Theory of Intervening Opportunities by S.A. Stouffer

Samuel A. Stouffer gave the theory of intervening opportunities in his work “Intervening Opportunities: A Theory Relating Mobility and Distance” in 1940. This theory shows that the nature of geographic space is more important than the distance in determining migration behavior. According to Ravenstein’s Laws, distance is the most important factor in determining the migration composition and volume. However, Stouffer’s intervening opportunities model presents a more deep understanding of the process of migration.

Basic Postulations

  • Stouffer’s model is a hybrid of the Gravity Model of Migration. Instead of selecting the size of cities, Stouffer uses the number of opportunities as a pulling force.
  • He states that the magnitude of migration is directly proportional to the number of opportunities available at place of origin and destination.
  • Additionally, it is inversely proportional to the number of intervening opportunities available between the two places.

Let’s Disaggregate Stouffer’s Theory

The above postulations give a basic idea about the operation of this theory in the real world. Let us disaggregate this theory.

  • In Stouffer’s model, the opportunities  act as pulling forces and barriers or problems act as push forces. The magnitude of migration depends on the sum of push and pull forces at place of origin as well as destination.
  • The place offering more opportunities has greater pull and becomes the destination. Contrarily, the place where the opportunities are limited becomes the place of origin.
  • Therefore, greater the difference in number of opportunities available at both these places, greater the migration.
  • Additionally, the availability of opportunities between place of origin and destination intercepts the flow of migration. Hence, many of the migrants stop at the intervening cities and do not proceed to the large city.

    Fig. 1: Intervening Opportunities Model
  • In Fig. 1, we can see that City-B has more opportunities (+) than the City-A. Additionally, City-A has more disadvantages (-) than City-B. Hence, the net flow of migration will be from City-A towards the City-B.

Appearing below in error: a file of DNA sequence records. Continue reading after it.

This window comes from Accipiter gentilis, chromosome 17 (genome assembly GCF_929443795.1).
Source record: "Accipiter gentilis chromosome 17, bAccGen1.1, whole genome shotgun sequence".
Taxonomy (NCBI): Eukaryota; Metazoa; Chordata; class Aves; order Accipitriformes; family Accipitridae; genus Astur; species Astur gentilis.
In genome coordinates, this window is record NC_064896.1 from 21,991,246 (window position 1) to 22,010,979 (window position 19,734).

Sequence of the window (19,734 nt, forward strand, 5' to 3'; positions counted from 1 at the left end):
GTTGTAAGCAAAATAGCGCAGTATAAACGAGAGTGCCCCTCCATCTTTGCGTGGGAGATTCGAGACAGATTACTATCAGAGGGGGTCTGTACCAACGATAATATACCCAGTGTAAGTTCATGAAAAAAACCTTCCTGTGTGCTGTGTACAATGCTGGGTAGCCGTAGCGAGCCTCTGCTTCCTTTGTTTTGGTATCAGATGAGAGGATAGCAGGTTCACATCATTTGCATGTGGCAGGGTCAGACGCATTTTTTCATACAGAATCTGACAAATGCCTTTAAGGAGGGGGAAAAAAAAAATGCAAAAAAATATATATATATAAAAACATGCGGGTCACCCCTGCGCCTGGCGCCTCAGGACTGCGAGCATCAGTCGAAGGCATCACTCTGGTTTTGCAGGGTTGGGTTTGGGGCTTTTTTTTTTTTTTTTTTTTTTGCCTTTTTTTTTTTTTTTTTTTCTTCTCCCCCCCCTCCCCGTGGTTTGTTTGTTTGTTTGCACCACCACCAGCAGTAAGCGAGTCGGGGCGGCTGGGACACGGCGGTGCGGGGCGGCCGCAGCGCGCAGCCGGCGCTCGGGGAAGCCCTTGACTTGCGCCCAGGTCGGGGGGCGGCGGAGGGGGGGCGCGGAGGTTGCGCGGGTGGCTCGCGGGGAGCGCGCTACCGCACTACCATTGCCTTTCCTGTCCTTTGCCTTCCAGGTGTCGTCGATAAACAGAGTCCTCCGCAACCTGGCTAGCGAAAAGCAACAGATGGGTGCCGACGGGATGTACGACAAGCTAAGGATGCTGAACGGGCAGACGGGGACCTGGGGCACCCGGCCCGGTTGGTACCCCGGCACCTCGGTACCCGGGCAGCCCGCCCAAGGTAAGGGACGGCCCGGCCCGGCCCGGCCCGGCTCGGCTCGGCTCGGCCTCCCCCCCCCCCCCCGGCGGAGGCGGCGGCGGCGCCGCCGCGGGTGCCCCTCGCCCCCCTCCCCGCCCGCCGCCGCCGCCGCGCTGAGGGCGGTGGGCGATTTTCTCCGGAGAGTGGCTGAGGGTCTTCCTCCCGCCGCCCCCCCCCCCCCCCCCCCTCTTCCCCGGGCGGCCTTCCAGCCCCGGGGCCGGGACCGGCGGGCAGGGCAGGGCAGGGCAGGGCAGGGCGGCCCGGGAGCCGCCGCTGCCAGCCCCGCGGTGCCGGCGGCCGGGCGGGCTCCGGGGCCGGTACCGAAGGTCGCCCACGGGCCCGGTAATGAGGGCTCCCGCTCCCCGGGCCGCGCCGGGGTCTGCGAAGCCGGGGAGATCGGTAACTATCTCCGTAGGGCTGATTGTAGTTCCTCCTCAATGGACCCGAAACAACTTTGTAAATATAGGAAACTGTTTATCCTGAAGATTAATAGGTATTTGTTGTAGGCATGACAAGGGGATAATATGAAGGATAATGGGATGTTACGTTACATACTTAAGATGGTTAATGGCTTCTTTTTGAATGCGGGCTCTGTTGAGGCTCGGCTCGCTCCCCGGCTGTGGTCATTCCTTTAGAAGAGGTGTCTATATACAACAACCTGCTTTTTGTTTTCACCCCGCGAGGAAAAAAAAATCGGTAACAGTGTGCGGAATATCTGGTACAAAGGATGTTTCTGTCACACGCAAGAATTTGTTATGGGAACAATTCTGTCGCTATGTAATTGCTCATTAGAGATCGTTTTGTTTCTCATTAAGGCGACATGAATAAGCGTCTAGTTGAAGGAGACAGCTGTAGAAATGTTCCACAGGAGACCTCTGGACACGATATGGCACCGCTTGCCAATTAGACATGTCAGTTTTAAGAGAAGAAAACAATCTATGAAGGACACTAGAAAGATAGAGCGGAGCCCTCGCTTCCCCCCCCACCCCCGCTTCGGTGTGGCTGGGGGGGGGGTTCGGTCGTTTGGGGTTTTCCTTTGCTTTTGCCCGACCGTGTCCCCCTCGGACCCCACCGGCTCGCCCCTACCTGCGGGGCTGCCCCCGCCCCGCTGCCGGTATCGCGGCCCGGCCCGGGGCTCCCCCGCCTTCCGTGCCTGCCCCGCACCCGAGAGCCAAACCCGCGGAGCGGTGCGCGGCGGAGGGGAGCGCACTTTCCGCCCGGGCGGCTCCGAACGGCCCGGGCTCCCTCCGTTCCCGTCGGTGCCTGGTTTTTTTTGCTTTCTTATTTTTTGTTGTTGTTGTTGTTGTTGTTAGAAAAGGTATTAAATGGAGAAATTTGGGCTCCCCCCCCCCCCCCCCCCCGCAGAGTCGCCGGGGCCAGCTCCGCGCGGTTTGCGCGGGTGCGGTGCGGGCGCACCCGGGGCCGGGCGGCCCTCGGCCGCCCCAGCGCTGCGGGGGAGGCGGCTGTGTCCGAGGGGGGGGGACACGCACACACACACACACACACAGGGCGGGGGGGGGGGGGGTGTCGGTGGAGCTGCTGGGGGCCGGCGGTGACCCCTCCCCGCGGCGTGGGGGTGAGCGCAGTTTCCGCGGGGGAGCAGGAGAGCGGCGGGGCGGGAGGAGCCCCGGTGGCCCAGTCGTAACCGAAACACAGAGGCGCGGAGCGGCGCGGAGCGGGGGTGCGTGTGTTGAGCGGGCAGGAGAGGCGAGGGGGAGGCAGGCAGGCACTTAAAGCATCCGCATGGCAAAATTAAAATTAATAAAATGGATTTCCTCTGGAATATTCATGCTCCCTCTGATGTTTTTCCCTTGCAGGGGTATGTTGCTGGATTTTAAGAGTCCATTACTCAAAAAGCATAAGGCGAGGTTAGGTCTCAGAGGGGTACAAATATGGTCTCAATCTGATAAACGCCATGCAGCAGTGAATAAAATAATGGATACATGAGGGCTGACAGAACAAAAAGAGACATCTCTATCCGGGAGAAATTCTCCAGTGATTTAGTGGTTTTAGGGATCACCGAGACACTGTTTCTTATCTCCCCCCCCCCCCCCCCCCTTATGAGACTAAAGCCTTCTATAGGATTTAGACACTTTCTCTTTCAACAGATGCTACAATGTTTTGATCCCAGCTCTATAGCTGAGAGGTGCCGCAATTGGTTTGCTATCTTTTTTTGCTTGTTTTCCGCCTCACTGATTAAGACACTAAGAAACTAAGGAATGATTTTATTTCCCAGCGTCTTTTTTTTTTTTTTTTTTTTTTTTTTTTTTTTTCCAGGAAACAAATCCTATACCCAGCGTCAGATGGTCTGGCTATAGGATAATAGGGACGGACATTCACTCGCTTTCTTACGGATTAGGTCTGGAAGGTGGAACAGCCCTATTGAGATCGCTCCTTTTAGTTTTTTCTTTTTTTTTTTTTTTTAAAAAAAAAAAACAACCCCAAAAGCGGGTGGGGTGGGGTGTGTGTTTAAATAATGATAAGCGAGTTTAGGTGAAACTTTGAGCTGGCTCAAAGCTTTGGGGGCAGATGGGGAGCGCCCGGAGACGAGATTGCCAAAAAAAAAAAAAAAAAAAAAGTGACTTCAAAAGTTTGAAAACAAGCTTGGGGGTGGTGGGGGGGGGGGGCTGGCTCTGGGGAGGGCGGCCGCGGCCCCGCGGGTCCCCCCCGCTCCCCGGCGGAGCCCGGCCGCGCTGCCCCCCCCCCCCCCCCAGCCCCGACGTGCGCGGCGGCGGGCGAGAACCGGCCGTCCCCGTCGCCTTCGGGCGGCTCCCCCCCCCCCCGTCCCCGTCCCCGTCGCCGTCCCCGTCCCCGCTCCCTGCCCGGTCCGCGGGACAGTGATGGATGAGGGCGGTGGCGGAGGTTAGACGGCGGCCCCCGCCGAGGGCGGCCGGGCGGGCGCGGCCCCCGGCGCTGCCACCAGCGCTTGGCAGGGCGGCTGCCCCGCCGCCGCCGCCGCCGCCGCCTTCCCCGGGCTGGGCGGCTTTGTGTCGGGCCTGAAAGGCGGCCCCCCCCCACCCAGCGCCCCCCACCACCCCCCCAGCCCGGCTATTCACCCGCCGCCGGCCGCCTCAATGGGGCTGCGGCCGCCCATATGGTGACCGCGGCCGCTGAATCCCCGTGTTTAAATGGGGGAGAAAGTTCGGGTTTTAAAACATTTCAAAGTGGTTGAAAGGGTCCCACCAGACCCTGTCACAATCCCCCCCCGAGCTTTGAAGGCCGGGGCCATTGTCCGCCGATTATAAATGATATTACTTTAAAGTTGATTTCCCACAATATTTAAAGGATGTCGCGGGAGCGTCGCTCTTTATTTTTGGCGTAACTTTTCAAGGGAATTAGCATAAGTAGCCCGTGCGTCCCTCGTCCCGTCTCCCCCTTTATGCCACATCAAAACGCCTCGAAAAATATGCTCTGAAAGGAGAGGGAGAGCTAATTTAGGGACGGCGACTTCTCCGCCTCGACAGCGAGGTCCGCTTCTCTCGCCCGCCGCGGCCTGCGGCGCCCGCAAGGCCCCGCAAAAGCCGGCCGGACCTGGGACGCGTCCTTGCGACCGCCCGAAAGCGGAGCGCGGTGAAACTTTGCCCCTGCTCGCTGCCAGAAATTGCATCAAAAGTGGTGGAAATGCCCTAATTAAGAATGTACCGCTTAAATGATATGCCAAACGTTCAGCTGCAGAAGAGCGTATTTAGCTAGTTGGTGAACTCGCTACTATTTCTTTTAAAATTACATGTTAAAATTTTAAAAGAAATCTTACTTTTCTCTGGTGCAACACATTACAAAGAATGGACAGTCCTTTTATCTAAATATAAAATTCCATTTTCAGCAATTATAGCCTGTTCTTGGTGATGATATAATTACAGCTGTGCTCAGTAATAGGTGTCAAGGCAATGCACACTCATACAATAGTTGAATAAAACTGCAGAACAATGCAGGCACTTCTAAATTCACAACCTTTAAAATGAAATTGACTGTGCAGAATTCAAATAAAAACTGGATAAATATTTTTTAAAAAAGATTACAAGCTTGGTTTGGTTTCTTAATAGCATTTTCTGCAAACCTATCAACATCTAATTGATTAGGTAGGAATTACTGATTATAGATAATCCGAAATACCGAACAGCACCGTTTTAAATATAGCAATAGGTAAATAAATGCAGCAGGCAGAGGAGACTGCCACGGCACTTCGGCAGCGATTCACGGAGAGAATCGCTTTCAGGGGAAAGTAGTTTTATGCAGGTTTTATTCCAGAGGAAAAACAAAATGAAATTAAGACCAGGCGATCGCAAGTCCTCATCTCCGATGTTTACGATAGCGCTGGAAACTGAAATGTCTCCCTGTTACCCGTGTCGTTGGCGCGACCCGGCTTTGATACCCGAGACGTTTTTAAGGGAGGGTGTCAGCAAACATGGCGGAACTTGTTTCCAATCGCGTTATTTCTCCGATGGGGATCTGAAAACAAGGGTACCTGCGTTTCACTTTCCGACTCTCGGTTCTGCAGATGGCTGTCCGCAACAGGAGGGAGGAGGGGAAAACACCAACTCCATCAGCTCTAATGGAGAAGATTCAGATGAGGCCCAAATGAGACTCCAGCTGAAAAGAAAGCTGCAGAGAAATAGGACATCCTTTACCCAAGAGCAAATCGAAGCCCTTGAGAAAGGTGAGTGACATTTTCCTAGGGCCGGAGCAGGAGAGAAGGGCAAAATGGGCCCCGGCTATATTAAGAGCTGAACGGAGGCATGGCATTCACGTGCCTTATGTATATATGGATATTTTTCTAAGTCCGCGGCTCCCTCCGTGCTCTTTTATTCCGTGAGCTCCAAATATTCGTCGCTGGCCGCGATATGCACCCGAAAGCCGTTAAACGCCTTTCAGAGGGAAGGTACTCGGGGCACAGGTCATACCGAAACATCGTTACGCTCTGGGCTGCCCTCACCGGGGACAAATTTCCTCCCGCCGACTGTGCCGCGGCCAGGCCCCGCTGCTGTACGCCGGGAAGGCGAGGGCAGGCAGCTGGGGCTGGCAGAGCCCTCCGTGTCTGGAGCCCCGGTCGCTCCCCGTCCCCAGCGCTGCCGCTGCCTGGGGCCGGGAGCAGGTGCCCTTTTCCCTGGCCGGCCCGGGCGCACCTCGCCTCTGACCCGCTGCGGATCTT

• Sometimes, the intervening opportunities outweigh pull factors at City-B. Hence, not all the migrants originating from City-A reach the City-B because of the intervening opportunities in City-C. Some of the migrants are able to fulfil their purpose of migration in City-C, so, they do not proceed further away from their birthplace or hometown.

    Equation 1: Formulae for  Intervening Opportunities Model
  • Above all, the purpose of migration determines if the person will stop in the middle or proceed to the final destination.
  • For instance, if a person wants to find employment and City-C can provide it to him, he will not proceed to City-B.
  • Equation 1 shows the formulae for calculating the net immigration to City-B.

Modification by Stouffer

Equation 2: Modified Intervening Opportunities Model Formulae
  • Stouffer realized that the migration does not solely depend on opportunities at place of origin and destination.
  • Magnitude of migration also depends on competition among migrants from different regions. For example, a lot of students want to take admission in the college of Delhi but the competition among students is very high. Therefore, only few among the millions clear the entrance exam and get admission in Delhi while the rest of students migrate to other cities for education. Similarly, if many workers are applying for few jobs in a city, then most workers will avoid that city.
  • The formulae for estimation for net migration to City-B is as shown in Equation 2.

Conclusion and Relevance

Stouffer’s model of migration was a novel approach for addressing the volume and direction of migration. It is a positivist model and used the gravity model to estimate migration between two places. Since, it considers the intervening space is an important part of the process of migration, it becomes very practical. This model explains the volume and direction of migration with 90 percent accuracy. Despite the quantitative vigor of this model, it lacks the behavioral and sociological parameters which play very large role in migration composition. For instance, a uneducated and unaware people are likely to stay in their birthplace. Thereafter, Lee presented his ideas in the Model of Intervening Obstacles which provide comprehensive explanation about volume, direction and composition of migration streams.